Prep School and Leadership

Discussion in 'Military Academy - USMA' started by jebdad, Aug 20, 2015.

  1. jebdad

    jebdad Member

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    Whether its prep school, self prep or sponsored prep, it appears that it is mostly viewed as a place where a candidate primarily works on their academic leg of their resume. What if the candidate's weakness is leadership? For example, candidate is a late bloomer whose maturity "light bulb" did not kick in until late in the high school game. (A quiet kid who spent most of their first three years of HS trying not to get noticed). Their resume is strong in academics, a good athlete, but not a lot of exhibited leadership. Just as prep school can help address an academic weakness, can it also help address a leadership weakness? Or, does WP look at leadership as something you exhibited in HS and you either have it or not?
     
  2. 845something

    845something Member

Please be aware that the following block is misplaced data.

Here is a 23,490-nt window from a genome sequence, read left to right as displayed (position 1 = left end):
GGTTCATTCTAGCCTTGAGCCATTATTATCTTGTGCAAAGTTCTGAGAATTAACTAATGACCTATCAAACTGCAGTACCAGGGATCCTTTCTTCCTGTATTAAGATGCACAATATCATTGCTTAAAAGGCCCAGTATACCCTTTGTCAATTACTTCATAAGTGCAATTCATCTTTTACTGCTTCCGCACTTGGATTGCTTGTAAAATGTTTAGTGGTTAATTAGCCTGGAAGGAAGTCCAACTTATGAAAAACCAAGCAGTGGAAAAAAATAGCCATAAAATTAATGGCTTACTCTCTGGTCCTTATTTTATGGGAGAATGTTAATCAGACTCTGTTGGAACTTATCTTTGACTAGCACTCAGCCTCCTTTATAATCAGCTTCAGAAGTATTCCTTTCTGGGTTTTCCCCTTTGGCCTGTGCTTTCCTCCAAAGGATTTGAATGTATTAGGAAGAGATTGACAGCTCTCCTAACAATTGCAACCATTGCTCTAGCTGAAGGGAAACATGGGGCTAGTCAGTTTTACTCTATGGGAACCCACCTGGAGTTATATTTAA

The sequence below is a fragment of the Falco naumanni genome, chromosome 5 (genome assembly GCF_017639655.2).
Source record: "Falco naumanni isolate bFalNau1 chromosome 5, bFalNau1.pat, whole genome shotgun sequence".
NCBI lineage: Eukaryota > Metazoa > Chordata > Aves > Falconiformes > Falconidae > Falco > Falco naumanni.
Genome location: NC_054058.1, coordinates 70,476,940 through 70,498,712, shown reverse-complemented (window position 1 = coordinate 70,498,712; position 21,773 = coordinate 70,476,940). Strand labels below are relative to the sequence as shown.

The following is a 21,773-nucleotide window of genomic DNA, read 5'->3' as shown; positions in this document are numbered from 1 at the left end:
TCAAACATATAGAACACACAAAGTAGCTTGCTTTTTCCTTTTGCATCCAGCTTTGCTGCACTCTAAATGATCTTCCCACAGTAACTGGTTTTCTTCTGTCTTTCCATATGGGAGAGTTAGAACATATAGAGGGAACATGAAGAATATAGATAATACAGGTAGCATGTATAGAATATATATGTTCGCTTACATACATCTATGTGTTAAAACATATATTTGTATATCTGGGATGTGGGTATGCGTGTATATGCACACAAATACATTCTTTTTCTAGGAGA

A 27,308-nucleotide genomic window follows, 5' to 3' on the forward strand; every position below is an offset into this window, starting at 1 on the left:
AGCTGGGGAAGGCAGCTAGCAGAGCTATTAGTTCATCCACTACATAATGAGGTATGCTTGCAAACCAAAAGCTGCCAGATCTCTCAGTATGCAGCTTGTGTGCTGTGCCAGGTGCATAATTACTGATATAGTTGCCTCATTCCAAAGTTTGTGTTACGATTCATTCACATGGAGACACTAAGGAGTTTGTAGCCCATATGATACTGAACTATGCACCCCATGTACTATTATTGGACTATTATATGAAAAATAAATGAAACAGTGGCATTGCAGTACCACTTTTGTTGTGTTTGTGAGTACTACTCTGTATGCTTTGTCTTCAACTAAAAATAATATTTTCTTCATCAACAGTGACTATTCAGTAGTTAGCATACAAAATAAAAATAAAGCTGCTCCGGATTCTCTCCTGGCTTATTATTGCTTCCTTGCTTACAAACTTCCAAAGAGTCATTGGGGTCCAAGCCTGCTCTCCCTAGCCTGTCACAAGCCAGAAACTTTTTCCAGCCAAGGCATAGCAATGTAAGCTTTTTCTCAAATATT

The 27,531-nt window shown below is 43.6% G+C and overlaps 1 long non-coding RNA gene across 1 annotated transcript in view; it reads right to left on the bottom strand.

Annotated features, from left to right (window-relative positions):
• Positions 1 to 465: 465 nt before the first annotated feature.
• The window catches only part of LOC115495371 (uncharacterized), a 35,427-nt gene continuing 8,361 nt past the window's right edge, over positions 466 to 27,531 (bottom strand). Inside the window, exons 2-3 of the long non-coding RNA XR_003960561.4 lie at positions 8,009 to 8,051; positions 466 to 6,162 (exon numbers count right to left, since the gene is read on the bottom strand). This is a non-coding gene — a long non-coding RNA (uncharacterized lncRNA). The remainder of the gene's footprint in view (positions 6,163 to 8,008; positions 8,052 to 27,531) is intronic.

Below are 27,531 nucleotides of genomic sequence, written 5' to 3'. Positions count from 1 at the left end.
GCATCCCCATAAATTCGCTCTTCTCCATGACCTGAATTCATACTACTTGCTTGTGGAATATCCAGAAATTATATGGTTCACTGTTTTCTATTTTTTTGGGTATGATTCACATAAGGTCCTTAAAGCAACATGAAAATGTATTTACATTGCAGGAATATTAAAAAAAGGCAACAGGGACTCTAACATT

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    Let me flip a question back at you - do you think going to a prep school where you are at the bottom of the chain of command for a year will demonstrate to West Point that you have the leadership qualities that they are looking for?

    Do you think that there is an organization where you can enlist and demonstrate that you are capable of being a leader and progress upwards based on that?
     
  3. MemberLG

    MemberLG Member

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    Candidate evaluation accomplished the Whole Candidate Score. It roughly divided into 60% academics, 30% leaderhsip, and 10% physical.

    So whatever you did in high school to earn leadership points will stand. Whatever you can do to earn leadership points at at prep school will add points.
     
  4. jebdad

    jebdad Member

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    845 - Thanks for your reply. I really respect your feedback on this forum and I appreciate you taking time to respond.